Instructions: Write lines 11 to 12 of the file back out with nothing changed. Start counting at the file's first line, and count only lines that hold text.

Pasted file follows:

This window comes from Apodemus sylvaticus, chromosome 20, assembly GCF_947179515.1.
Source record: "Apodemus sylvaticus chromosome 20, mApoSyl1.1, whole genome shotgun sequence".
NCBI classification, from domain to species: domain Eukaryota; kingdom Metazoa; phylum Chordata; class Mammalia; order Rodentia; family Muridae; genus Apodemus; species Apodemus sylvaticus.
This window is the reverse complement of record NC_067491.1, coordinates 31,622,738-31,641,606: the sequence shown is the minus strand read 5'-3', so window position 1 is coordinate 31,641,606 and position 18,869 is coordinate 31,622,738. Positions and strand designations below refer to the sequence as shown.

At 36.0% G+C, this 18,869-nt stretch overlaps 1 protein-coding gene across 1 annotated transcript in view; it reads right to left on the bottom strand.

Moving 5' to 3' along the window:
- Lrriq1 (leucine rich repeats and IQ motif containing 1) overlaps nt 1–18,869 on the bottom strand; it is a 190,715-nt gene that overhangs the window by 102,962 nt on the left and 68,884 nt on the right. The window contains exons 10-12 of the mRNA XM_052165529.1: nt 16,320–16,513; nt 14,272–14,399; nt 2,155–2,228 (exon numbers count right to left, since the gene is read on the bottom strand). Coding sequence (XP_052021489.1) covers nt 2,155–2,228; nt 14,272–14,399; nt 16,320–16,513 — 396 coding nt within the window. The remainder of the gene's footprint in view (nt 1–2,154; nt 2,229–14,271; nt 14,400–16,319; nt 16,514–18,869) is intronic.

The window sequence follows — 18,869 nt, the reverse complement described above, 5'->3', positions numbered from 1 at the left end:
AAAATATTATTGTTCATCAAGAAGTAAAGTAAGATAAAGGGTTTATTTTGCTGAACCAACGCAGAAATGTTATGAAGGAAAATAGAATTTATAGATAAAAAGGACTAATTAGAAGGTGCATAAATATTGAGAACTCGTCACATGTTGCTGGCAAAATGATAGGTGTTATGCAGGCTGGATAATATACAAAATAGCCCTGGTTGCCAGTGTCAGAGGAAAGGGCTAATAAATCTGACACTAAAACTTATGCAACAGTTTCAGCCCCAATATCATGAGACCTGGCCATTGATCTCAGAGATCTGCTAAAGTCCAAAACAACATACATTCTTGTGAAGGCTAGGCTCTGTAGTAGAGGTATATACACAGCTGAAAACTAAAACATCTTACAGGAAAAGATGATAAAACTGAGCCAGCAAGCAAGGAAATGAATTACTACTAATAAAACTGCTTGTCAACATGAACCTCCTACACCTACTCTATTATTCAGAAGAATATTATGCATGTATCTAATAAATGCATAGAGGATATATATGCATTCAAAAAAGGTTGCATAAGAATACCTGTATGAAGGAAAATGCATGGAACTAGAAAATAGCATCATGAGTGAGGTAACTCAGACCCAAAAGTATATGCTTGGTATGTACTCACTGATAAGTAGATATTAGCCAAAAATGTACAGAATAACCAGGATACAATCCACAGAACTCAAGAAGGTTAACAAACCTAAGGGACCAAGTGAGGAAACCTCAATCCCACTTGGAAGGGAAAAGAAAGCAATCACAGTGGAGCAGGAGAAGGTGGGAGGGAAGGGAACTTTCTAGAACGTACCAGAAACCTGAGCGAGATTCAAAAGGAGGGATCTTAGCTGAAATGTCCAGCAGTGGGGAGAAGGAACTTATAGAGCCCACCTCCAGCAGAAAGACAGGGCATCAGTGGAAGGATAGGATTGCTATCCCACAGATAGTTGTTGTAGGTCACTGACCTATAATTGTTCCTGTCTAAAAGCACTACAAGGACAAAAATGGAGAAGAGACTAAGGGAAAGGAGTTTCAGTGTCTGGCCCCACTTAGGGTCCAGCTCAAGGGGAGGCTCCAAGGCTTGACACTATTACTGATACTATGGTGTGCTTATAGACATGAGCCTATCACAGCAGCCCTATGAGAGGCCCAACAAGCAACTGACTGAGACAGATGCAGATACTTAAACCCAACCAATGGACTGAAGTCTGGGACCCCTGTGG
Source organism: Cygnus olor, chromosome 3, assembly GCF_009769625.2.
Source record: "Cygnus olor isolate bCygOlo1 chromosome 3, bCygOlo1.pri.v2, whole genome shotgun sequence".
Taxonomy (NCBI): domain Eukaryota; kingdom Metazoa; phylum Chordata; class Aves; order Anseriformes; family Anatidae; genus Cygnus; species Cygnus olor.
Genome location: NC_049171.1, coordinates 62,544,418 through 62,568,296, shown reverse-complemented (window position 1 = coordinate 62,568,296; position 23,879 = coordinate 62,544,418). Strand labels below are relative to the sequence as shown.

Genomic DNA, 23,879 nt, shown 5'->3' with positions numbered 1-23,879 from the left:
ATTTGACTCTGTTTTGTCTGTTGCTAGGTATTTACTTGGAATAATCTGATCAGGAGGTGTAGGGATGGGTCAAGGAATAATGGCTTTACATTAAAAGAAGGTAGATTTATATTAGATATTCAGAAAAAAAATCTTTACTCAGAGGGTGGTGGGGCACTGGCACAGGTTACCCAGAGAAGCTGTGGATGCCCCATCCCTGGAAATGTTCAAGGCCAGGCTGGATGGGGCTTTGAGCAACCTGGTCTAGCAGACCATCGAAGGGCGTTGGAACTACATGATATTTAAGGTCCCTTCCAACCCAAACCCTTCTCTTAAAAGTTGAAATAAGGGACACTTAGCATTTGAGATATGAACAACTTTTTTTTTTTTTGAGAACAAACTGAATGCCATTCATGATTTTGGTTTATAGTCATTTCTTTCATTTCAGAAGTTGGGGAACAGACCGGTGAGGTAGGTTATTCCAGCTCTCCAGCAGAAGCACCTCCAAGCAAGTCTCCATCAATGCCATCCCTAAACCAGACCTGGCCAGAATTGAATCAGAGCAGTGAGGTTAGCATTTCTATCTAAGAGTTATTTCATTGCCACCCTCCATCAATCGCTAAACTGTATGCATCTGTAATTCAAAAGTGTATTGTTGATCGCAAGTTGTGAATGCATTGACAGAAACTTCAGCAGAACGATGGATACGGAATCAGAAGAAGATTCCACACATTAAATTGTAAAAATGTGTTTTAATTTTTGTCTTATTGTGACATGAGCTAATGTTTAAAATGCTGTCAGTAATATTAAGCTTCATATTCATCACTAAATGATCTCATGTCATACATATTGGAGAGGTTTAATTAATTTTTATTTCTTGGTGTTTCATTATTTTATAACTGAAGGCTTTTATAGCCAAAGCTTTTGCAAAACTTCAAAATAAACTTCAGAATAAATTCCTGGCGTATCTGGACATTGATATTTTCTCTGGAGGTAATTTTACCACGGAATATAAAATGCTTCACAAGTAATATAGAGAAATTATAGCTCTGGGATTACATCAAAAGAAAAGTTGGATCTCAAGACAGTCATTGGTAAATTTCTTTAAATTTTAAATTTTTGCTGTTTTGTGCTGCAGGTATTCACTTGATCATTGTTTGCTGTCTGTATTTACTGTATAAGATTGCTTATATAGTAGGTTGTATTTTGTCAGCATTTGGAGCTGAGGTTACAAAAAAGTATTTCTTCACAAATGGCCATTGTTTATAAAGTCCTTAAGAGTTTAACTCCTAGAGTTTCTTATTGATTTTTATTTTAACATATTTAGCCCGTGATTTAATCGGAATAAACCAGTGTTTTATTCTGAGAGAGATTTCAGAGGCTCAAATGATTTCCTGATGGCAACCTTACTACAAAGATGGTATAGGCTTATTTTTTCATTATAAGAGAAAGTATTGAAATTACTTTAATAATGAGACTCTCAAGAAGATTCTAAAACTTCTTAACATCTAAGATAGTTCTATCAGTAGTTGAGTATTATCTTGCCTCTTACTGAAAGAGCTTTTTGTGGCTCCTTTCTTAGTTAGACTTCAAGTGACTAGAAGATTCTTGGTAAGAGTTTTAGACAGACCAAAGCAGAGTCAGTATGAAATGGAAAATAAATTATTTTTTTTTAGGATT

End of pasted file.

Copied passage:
Source record: "Cygnus olor isolate bCygOlo1 chromosome 3, bCygOlo1.pri.v2, whole genome shotgun sequence".
Taxonomy (NCBI): domain Eukaryota; kingdom Metazoa; phylum Chordata; class Aves; order Anseriformes; family Anatidae; genus Cygnus; species Cygnus olor.